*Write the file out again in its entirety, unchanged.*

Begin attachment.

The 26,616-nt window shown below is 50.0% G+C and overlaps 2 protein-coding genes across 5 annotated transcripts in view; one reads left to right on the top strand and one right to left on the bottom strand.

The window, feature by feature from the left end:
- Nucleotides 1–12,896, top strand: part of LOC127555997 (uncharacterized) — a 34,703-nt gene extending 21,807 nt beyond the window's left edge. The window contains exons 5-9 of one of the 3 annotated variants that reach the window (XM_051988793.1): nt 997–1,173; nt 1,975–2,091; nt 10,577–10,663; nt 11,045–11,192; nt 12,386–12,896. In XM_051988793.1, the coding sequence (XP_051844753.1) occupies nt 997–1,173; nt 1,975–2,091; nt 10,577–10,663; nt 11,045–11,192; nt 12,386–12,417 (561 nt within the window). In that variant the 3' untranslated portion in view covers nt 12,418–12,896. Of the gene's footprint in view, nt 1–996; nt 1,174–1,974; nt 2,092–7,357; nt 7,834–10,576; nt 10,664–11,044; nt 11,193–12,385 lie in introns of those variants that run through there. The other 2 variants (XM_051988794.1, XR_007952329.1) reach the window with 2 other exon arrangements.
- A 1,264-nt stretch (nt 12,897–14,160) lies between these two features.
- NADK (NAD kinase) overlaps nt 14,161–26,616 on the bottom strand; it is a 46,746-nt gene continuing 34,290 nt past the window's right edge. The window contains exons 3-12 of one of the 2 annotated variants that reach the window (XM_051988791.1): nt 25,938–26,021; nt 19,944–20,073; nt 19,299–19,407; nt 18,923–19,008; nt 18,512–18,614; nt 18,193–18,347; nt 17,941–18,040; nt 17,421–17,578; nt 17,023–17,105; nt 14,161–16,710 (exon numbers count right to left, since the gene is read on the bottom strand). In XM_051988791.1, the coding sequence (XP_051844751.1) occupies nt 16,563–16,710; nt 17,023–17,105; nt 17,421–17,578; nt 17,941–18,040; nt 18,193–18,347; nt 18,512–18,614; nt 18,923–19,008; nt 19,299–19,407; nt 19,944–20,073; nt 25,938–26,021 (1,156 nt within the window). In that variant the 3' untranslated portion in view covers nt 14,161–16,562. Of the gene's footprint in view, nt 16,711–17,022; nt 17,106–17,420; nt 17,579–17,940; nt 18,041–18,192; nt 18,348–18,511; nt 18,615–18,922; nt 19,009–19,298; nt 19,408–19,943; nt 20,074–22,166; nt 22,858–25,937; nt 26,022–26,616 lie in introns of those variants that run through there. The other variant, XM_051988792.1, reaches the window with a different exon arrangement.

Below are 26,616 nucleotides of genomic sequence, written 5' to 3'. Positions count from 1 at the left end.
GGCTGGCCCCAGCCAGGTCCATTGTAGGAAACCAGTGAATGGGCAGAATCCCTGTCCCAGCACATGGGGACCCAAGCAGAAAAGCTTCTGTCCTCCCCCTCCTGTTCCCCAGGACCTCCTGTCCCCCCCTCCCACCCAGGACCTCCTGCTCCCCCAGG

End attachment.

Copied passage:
The 26,616-nt window shown below is 50.0% G+C and overlaps 2 protein-coding genes across 5 annotated transcripts in view; one reads left to right on the top strand and one right to left on the bottom strand.

The window, feature by feature from the left end:
- Nucleotides 1–12,896, top strand: part of LOC127555997 (uncharacterized) — a 34,703-nt gene extending 21,807 nt beyond the window's left edge. The window contains exons 5-9 of one of the 3 annotated variants that reach the window (XM_051988793.1): nt 997–1,173; nt 1,975–2,091; nt 10,577–10,663; nt 11,045–11,192; nt 12,386–12,896. In XM_051988793.1, the coding sequence (XP_051844753.1) occupies nt 997–1,173; nt 1,975–2,091; nt 10,577–10,663; nt 11,045–11,192; nt 12,386–12,417 (561 nt within the window). In that variant the 3' untranslated portion in view covers nt 12,418–12,896. Of the gene's footprint in view, nt 1–996; nt 1,174–1,974; nt 2,092–7,357; nt 7,834–10,576; nt 10,664–11,044; nt 11,193–12,385 lie in introns of those variants that run through there. The other 2 variants (XM_051988794.1, XR_007952329.1) reach the window with 2 other exon arrangements.
- A 1,264-nt stretch (nt 12,897–14,160) lies between these two features.
- NADK (NAD kinase) overlaps nt 14,161–26,616 on the bottom strand; it is a 46,746-nt gene continuing 34,290 nt past the window's right edge. The window contains exons 3-12 of one of the 2 annotated variants that reach the window (XM_051988791.1): nt 25,938–26,021; nt 19,944–20,073; nt 19,299–19,407; nt 18,923–19,008; nt 18,512–18,614; nt 18,193–18,347; nt 17,941–18,040; nt 17,421–17,578; nt 17,023–17,105; nt 14,161–16,710 (exon numbers count right to left, since the gene is read on the bottom strand). In XM_051988791.1, the coding sequence (XP_051844751.1) occupies nt 16,563–16,710; nt 17,023–17,105; nt 17,421–17,578; nt 17,941–18,040; nt 18,193–18,347; nt 18,512–18,614; nt 18,923–19,008; nt 19,299–19,407; nt 19,944–20,073; nt 25,938–26,021 (1,156 nt within the window). In that variant the 3' untranslated portion in view covers nt 14,161–16,562. Of the gene's footprint in view, nt 16,711–17,022; nt 17,106–17,420; nt 17,579–17,940; nt 18,041–18,192; nt 18,348–18,511; nt 18,615–18,922; nt 19,009–19,298; nt 19,408–19,943; nt 20,074–22,166; nt 22,858–25,937; nt 26,022–26,616 lie in introns of those variants that run through there. The other variant, XM_051988792.1, reaches the window with a different exon arrangement.

Below are 26,616 nucleotides of genomic sequence, written 5' to 3'. Positions count from 1 at the left end.
GGCTGGCCCCAGCCAGGTCCATTGTAGGAAACCAGTGAATGGGCAGAATCCCTGTCCCAGCACATGGGGACCCAAGCAGAAAAGCTTCTGTCCTCCCCCTCCTGTTCCCCAGGACCTCCTGTCCCCCCCTCCCACCCAGGACCTCCTGCTCCCCCAGG